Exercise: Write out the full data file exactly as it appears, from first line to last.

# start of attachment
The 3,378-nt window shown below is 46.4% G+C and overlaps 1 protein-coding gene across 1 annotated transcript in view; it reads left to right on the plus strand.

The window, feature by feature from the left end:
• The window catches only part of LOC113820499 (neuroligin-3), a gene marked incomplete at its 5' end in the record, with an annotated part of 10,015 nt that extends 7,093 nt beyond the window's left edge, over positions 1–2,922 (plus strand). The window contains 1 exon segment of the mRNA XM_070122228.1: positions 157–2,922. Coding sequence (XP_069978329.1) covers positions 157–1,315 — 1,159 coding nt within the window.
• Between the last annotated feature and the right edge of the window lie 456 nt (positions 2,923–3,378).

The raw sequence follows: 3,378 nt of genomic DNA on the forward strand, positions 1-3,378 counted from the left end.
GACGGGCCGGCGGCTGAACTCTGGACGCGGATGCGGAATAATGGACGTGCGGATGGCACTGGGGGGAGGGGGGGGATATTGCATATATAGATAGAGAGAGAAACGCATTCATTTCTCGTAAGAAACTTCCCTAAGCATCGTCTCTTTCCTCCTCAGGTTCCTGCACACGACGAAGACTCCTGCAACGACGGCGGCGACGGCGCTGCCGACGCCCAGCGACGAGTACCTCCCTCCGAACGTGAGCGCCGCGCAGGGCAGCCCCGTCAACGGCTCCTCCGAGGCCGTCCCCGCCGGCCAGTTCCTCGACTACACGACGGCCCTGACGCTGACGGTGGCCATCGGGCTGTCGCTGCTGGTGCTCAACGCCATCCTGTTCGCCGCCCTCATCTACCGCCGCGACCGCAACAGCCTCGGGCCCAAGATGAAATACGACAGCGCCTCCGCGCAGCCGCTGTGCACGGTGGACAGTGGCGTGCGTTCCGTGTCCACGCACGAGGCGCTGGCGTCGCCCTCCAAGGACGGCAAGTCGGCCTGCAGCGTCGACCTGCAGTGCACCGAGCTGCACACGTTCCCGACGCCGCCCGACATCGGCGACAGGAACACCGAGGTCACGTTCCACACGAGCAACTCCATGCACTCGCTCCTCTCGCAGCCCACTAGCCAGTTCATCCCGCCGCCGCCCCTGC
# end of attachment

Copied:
The 3,378-nt window shown below is 46.4% G+C and overlaps 1 protein-coding gene across 1 annotated transcript in view; it reads left to right on the plus strand.

The window, feature by feature from the left end:
• The window catches only part of LOC113820499 (neuroligin-3), a gene marked incomplete at its 5' end in the record, with an annotated part of 10,015 nt that extends 7,093 nt beyond the window's left edge, over positions 1–2,922 (plus strand). The window contains 1 exon segment of the mRNA XM_070122228.1: positions 157–2,922. Coding sequence (XP_069978329.1) covers positions 157–1,315 — 1,159 coding nt within the window.
• Between the last annotated feature and the right edge of the window lie 456 nt (positions 2,923–3,378).

The raw sequence follows: 3,378 nt of genomic DNA on the forward strand, positions 1-3,378 counted from the left end.
GACGGGCCGGCGGCTGAACTCTGGACGCGGATGCGGAATAATGGACGTGCGGATGGCACTGGGGGGAGGGGGGGGATATTGCATATATAGATAGAGAGAGAAACGCATTCATTTCTCGTAAGAAACTTCCCTAAGCATCGTCTCTTTCCTCCTCAGGTTCCTGCACACGACGAAGACTCCTGCAACGACGGCGGCGACGGCGCTGCCGACGCCCAGCGACGAGTACCTCCCTCCGAACGTGAGCGCCGCGCAGGGCAGCCCCGTCAACGGCTCCTCCGAGGCCGTCCCCGCCGGCCAGTTCCTCGACTACACGACGGCCCTGACGCTGACGGTGGCCATCGGGCTGTCGCTGCTGGTGCTCAACGCCATCCTGTTCGCCGCCCTCATCTACCGCCGCGACCGCAACAGCCTCGGGCCCAAGATGAAATACGACAGCGCCTCCGCGCAGCCGCTGTGCACGGTGGACAGTGGCGTGCGTTCCGTGTCCACGCACGAGGCGCTGGCGTCGCCCTCCAAGGACGGCAAGTCGGCCTGCAGCGTCGACCTGCAGTGCACCGAGCTGCACACGTTCCCGACGCCGCCCGACATCGGCGACAGGAACACCGAGGTCACGTTCCACACGAGCAACTCCATGCACTCGCTCCTCTCGCAGCCCACTAGCCAGTTCATCCCGCCGCCGCCCCTGC